Polar Team Pro can catch you
To administrate correct training dose and keep players fit over a long season, teams use movement-related parameters, such as sprint count, top speed and distance, to evaluate external training load. This is often accomplished by using a global navigation satellite system (GNSS). For such an approach to work, a system must measure what it is supposed to measure (validity) and provide similar results from time to time (test-retest reliability or repeatability). A newly published study used Team Pro to estimate the accuracy of movement-related parameters. The results show that Team Pro’s distance error was less than 5% (often much less) and top speed error was typically between 5–10%. The results indicate that Team Pro is amongst the most accurate and reliable devices currently on the market.
Several factors influence GNSS accuracy. Firstly, environmental factors such as conditions in the sky (e.g. clouds) and nearby buildings may influence satellite positioning accuracy. Although environmental factors can rarely be changed, it’s good to be aware of their existence. Secondly, sensor placement may play a small but measurable role. According to our own investigation, the installation of the GNSS receiver to upper back, as in the Team Pro shirt, yields to 1% better accuracy in speed and distance parameters than the installation of the same device to a chest strap. Thirdly, according to available research, 10Hz sampling rate (found in Team Pro) appears to be the “sweet spot”. Devices that sample at 10Hz have been shown to be more accurate than devices that sample at 1Hz or 5Hz, but no additional benefits have been observed if sampling rate is increased to 15Hz (Scott et al., 2016).
The most recent Team Pro validation study was conducted by a group of researchers at University of Connecticut, USA (Huggins et. al., 2020). Distance and top speed taken from Team Pro were compared against criterion measures over 40 m and 100 m straight-line runs completed at four different speeds: walking, jogging, running and sprinting. Validity was measured with standard error of the estimate (SEE) and repeatability with coefficient of variation (COV).
When analyzing distance over 100 m, Team Pro demonstrated good validity (SEE = 0.5–2.6%) and reliability (COV = 0.5–2.7%) for all speeds. For 40 m distance, validity and reliability were good for walking, jogging and running (SEE = 2.6–3.04%; COV = 2.6–3.1%) and moderate for sprinting (SEE = 7.5%; COV = 8.0%). With regards to top speed during linear runs, Team Pro demonstrated good validity (SEE = 2.9%) and reliability (COV = 2.43%) at sprint speed and moderate to poor validity (SEE = 7.9–12.3%) and good to poor reliability (COV = 1.38–12.86%) at lower speeds. Top speed was only analyzed during 100 m runs.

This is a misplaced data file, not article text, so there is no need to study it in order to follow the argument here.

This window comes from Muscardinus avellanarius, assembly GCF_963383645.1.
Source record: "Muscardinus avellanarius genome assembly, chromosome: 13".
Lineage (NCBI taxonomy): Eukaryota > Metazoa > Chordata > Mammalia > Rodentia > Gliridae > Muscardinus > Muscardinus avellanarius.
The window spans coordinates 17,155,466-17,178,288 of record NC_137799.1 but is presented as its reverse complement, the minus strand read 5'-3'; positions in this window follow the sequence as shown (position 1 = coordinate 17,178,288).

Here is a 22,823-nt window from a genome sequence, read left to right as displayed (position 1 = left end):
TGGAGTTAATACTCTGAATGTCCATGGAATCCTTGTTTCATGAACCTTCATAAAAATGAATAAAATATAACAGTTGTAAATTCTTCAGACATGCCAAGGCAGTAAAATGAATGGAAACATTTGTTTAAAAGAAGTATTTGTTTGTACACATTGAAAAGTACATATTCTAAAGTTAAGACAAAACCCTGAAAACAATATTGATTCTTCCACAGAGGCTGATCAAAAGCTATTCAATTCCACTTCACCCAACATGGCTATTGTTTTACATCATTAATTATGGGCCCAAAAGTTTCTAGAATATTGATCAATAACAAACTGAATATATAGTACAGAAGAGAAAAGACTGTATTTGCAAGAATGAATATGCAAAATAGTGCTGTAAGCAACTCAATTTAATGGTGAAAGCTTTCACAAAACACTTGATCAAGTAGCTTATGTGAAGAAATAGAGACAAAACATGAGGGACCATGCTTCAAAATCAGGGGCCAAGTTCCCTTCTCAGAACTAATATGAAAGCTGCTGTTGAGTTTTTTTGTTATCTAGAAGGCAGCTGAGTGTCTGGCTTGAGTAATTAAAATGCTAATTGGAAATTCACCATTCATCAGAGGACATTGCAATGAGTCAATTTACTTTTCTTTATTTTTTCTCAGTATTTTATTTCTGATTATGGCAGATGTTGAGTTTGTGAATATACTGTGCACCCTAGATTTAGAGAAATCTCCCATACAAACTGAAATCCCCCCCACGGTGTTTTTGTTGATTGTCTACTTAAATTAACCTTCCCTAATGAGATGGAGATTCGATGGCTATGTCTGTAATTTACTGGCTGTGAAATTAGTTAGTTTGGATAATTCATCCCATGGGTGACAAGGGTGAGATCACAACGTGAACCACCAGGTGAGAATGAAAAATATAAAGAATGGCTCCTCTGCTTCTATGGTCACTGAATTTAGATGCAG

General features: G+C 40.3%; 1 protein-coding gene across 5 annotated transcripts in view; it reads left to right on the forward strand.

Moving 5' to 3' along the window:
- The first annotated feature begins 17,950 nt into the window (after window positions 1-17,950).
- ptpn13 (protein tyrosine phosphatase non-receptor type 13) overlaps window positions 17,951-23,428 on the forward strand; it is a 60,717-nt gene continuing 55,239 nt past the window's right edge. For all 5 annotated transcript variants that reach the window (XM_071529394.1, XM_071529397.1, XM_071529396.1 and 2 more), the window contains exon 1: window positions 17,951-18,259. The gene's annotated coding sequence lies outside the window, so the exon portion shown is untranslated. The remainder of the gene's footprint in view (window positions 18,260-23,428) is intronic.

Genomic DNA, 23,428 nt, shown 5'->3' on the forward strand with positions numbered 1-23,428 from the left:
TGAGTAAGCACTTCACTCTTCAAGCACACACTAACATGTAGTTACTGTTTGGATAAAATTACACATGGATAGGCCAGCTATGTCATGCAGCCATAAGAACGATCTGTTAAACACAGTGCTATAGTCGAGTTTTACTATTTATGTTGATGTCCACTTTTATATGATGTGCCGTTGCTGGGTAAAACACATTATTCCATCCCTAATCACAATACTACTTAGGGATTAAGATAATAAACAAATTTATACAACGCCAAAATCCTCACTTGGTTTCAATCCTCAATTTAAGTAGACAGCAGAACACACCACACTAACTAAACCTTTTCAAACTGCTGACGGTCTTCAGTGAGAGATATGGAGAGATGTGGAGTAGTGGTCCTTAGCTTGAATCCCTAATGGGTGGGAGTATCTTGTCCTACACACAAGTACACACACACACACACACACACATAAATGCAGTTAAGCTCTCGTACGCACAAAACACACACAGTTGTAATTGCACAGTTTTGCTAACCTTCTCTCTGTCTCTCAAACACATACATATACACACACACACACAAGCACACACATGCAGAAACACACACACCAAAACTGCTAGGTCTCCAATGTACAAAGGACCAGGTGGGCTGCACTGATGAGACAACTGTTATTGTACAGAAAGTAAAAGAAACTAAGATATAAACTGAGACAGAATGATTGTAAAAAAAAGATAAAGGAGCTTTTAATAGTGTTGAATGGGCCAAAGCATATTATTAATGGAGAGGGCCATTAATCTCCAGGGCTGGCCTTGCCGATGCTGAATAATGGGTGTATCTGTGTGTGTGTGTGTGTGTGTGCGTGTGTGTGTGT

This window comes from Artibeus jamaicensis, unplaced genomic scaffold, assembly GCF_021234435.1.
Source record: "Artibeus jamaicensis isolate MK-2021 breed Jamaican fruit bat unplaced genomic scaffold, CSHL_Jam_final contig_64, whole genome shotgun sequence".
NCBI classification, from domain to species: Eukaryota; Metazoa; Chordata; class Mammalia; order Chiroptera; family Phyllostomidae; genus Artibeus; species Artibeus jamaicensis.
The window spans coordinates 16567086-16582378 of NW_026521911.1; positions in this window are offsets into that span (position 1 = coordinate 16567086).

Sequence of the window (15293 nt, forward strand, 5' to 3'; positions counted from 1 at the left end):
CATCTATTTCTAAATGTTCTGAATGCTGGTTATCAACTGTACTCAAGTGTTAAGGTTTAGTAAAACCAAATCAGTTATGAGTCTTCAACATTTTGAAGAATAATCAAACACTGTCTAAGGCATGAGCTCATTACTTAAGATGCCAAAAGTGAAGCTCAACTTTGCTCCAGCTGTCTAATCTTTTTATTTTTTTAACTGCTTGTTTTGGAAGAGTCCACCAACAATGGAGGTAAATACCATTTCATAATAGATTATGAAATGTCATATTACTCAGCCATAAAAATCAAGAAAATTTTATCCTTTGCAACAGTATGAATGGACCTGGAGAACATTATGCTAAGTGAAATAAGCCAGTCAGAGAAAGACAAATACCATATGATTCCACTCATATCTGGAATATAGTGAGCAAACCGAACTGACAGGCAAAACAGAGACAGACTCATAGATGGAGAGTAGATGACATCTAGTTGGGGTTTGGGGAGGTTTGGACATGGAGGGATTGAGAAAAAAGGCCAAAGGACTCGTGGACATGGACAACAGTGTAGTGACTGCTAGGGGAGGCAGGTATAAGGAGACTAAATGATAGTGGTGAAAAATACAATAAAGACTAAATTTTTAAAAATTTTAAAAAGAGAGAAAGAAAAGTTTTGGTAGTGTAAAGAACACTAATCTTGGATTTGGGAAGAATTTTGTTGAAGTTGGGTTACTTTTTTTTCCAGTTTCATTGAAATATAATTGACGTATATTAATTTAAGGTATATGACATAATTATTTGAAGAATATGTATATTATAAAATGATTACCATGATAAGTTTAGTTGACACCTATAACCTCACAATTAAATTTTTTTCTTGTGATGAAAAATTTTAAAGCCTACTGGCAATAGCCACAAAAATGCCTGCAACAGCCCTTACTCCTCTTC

To evaluate ecological validity, Team Pro was also tested at team sport simulation circuit (TSSC). In TSSC, total distance showed good validity (SEE = 1.0–1.8%) and reliability (COV = 1.0–1.8%) and top speed showed good validity (SEE = 4.7%) and moderate reliability (COV = 5.17%).
The following categorization was used to verbalize results: 1) Good < 5%; 2) Moderate = 5-10%; 3) Poor > 10%.
Read abstract or buy full text here: https://journals.lww.com/nsca-jscr/Abstract/2020/11000/The_Validity_and_Reliability_of_Global_Positioning.8.aspx
Scott, Macfarlane T. u., Tannath J. Scott, and Vincent G. Kelly. 2016. “The Validity and Reliability of Global Positioning Systems in Team Sport: A Brief Review.” Journal of Strength and Conditioning Research / National Strength & Conditioning Association 30 (5): 1470–90.
Huggins, Robert A., Gabrielle E. W. Giersch, Luke N. Belval, Courteney L. Benjamin, Ryan M. Curtis, Yasuki Sekiguchi, Jussi Peltonen, and Douglas J. Casa. 2020. “The Validity and Reliability of Global Positioning System Units for Measuring Distance and Velocity During Linear and Team Sport Simulated Movements.” Journal of Strength and Conditioning Research / National Strength & Conditioning Association 34 (11): 3070–77.